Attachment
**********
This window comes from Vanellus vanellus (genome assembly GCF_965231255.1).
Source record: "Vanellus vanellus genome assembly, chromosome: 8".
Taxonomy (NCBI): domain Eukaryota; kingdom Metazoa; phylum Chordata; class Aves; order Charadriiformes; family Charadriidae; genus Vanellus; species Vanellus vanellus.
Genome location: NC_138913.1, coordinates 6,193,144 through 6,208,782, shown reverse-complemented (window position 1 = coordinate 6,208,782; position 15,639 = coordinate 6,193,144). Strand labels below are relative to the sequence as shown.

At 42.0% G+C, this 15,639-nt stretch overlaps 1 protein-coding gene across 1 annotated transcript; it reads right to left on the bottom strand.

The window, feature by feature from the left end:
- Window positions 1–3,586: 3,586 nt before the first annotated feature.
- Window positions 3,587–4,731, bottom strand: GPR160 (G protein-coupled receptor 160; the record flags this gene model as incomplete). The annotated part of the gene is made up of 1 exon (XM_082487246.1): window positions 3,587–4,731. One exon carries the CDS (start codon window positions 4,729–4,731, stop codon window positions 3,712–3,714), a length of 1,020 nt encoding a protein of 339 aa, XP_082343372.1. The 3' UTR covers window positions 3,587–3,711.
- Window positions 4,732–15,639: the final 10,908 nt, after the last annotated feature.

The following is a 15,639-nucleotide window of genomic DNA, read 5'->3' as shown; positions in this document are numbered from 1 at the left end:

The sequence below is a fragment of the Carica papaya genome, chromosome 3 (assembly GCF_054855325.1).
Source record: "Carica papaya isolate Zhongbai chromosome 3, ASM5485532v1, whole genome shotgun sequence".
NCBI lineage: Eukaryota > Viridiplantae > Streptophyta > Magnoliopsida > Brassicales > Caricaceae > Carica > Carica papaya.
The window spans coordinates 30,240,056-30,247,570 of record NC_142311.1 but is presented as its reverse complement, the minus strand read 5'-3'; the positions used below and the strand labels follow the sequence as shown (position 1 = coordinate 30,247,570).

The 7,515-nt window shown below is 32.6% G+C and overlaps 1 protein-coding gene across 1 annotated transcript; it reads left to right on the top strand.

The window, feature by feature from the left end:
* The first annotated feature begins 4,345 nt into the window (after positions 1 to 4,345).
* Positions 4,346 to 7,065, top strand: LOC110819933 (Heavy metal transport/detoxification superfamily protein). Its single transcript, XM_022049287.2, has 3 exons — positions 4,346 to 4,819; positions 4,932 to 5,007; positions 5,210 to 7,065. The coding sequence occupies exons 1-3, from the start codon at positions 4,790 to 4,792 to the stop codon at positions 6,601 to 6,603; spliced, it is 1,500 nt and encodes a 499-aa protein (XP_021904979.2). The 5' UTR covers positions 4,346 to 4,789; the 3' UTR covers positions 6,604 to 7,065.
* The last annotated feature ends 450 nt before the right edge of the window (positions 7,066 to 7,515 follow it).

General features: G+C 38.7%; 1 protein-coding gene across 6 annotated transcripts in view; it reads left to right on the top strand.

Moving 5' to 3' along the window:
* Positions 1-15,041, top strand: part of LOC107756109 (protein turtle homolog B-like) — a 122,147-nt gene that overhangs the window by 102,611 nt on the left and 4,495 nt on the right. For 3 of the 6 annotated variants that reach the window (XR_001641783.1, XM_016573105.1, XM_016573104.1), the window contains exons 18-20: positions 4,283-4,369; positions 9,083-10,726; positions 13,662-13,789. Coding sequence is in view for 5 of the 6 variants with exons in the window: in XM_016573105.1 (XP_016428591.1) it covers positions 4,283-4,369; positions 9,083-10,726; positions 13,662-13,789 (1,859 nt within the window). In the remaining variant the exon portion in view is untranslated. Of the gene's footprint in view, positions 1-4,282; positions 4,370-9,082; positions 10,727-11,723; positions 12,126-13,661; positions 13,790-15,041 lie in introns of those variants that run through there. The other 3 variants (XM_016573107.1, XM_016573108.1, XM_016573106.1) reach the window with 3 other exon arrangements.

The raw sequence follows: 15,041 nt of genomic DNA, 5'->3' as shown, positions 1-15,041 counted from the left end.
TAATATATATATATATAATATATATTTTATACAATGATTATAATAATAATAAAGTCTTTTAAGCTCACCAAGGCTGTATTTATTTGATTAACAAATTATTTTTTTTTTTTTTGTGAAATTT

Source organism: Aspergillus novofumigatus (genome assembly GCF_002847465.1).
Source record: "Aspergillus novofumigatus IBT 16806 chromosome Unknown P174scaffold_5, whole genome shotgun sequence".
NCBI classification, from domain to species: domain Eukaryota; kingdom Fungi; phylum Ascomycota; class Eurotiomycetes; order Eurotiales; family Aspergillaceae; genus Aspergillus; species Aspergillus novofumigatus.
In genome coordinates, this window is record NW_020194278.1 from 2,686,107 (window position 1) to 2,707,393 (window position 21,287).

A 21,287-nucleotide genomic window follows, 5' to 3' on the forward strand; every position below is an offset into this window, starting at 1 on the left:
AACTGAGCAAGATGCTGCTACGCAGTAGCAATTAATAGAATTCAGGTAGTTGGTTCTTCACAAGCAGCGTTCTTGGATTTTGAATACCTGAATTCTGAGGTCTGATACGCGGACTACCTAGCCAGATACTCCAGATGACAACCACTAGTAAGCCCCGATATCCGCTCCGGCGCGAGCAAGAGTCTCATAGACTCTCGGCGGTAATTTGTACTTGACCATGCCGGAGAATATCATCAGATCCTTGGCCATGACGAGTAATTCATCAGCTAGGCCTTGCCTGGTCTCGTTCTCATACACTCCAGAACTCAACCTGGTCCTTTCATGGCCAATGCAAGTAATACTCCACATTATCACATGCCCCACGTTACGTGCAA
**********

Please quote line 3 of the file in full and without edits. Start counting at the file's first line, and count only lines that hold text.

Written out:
Taxonomy (NCBI): domain Eukaryota; kingdom Metazoa; phylum Chordata; class Aves; order Charadriiformes; family Charadriidae; genus Vanellus; species Vanellus vanellus.